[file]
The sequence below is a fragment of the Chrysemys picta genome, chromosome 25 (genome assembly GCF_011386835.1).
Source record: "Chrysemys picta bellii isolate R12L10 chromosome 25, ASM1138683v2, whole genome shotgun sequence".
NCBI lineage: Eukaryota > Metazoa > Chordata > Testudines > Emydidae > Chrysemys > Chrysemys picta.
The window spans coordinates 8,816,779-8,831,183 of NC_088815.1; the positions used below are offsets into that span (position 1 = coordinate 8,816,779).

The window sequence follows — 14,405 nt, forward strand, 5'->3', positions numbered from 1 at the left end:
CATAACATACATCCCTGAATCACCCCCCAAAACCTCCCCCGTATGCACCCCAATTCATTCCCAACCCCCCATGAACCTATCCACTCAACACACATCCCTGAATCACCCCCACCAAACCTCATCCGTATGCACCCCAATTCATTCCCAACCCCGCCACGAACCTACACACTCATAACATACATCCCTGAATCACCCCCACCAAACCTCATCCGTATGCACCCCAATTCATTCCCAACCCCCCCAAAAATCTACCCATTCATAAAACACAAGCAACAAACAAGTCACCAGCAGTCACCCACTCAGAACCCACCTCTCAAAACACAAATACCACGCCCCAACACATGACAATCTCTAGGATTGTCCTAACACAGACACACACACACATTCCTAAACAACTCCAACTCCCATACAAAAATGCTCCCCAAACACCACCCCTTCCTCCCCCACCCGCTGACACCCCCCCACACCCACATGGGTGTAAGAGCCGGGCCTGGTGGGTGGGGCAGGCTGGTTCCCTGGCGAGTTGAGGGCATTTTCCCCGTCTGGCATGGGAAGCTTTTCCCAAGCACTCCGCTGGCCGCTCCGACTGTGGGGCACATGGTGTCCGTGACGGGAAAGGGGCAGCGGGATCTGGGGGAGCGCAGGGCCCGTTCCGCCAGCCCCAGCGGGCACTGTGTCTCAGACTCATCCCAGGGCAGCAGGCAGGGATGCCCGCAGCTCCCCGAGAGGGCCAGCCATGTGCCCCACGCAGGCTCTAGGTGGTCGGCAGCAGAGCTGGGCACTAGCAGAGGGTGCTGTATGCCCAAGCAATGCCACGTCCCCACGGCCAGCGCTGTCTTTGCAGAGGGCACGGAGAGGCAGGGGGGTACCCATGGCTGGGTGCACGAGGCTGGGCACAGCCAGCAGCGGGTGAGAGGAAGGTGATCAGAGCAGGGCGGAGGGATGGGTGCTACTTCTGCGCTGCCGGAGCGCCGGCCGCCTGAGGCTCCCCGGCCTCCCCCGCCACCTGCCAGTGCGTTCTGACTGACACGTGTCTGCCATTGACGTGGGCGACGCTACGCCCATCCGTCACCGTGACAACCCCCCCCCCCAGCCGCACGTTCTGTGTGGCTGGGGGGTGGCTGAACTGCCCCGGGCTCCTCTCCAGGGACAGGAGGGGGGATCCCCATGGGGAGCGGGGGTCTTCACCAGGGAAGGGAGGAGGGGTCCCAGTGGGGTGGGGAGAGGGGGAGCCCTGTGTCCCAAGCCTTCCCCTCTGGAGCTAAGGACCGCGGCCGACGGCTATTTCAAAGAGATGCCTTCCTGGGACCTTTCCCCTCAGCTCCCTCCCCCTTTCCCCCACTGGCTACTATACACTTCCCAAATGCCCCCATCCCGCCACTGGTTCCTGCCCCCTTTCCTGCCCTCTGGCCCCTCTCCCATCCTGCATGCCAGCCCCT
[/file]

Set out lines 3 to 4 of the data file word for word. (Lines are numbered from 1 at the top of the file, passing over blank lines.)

NCBI lineage: Eukaryota > Metazoa > Chordata > Testudines > Emydidae > Chrysemys > Chrysemys picta.
The window spans coordinates 8,816,779-8,831,183 of NC_088815.1; the positions used below are offsets into that span (position 1 = coordinate 8,816,779).